Over the years, I have received many questions about financial calculators. I will compile a list of the most frequently asked questions here.

**Q: How can I extract values from the TVM Solver so that I can use them in formulas?**

**A**: Excellent question. When you press the APPS button and then go into the Finance menu, you will be greeted with a list of 16 items (TVM Solver, tvm_Pmt, tvm_I%, and so on). All of the items that begin with tvm_ can be used as either functions or variables. To recall values from the TVM Solver, simply choose the item from the list and it will be displayed on the screen. For example, if you want to multiply the PV by 3, press `APPS` `1` `4` to get tvm_PV on the screen and then type `×` `3` `ENTER`. To see descriptions of all of the items, go to the Finance Menu page.

**Q: How do I save a number to memory on the TI 84 Plus so that I can recall it later for other calculations?**

Unfortunately, this is a bit cumbersome on the TI 84 Plus. Notice that there is a `STO⮞` key just above the `ON` key. Numbers can be stored in the letter keys (A, B, C, etc. are the green-colored functions of other keys) using this key. Accessing these letter keys requires that you press `ALPHA` and then another key, so storing a number requires pressing three keys in sequence. For example, say that you want to store the value 100 in the A memory location. Assuming that 100 is already on the screen, you would press `STO⮞` `ALPHA` `MATH`.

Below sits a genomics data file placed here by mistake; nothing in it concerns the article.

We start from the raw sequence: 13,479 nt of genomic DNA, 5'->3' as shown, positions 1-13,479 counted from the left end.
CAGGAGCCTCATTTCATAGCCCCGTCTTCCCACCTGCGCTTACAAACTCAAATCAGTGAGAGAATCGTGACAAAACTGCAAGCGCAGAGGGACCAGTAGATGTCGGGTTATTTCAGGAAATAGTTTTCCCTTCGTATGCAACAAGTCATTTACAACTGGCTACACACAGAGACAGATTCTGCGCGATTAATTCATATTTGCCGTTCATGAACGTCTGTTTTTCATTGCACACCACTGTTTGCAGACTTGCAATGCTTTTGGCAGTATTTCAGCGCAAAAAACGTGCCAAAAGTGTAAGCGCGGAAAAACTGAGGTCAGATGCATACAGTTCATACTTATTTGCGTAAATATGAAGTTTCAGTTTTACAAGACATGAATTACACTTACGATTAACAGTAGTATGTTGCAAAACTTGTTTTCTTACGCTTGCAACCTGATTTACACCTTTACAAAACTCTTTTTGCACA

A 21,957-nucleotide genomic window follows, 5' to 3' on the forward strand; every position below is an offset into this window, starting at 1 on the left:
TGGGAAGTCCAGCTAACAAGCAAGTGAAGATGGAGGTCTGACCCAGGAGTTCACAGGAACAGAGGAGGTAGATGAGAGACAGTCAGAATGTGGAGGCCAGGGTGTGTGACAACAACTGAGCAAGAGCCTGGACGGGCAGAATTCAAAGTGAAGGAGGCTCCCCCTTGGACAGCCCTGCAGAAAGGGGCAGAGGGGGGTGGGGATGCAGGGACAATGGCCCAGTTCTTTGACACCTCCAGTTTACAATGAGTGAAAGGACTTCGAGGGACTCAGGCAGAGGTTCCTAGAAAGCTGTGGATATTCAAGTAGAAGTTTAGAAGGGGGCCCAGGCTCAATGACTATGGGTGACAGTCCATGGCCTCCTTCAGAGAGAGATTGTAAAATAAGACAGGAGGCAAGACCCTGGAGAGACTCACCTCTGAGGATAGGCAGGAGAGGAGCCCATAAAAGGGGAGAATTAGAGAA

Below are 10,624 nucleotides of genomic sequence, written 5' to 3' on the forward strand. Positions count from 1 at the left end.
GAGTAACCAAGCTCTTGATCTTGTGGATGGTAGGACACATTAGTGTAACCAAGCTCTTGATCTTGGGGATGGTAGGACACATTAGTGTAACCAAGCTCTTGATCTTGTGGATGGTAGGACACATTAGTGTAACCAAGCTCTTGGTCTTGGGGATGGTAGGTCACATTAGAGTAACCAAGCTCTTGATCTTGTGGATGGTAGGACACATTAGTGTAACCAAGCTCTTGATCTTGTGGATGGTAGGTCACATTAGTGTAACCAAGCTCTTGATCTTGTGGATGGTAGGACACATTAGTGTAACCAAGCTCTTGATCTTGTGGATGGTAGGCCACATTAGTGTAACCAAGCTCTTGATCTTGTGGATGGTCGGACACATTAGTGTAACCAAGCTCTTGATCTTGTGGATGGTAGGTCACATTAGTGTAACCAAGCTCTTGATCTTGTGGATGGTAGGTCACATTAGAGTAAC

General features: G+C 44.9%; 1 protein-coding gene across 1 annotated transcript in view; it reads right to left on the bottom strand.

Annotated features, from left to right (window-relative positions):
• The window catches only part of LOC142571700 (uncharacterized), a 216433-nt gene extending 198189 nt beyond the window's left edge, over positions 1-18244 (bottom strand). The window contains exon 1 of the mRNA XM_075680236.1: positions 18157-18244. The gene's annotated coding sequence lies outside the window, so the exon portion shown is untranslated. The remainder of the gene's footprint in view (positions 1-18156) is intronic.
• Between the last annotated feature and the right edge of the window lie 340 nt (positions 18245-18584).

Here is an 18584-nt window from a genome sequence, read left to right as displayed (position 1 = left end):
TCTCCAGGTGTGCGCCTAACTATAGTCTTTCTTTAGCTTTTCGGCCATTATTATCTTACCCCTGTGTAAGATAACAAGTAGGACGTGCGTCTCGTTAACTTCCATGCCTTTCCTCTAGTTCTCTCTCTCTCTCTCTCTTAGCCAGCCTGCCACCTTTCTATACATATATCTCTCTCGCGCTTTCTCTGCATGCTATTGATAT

To recall a value from memory, first notice that RCL is the second (blue) function of the `STO⮞` key. So, If you want to recall that value of 100 from the A memory location, you would press `2nd` `STO⮞` `ALPHA` `MATH`.

It isn’t too bad, but it does take some getting used to. Do it a few times and it will almost become second nature.

**Q: When using the NPV and IRR functions, can you explain the optional {cash flow counts} part?**

**A**: Sure. That feature is there to save some data entry in certain circ*mstances, and it serves an identical purpose to the frequency prompt in many other financial calculators. If some of your cash flows repeat, then you can include the “cash flow counts” array. Let me give you an example:

What is the present value of the following series of cash flows if the discount rate is 8% per year?100, 200, 200, 200, 300.

Normally, you might solve this problem using the NPV function as follows:

NPV(8, 0, {100, 200, 200, 200, 300})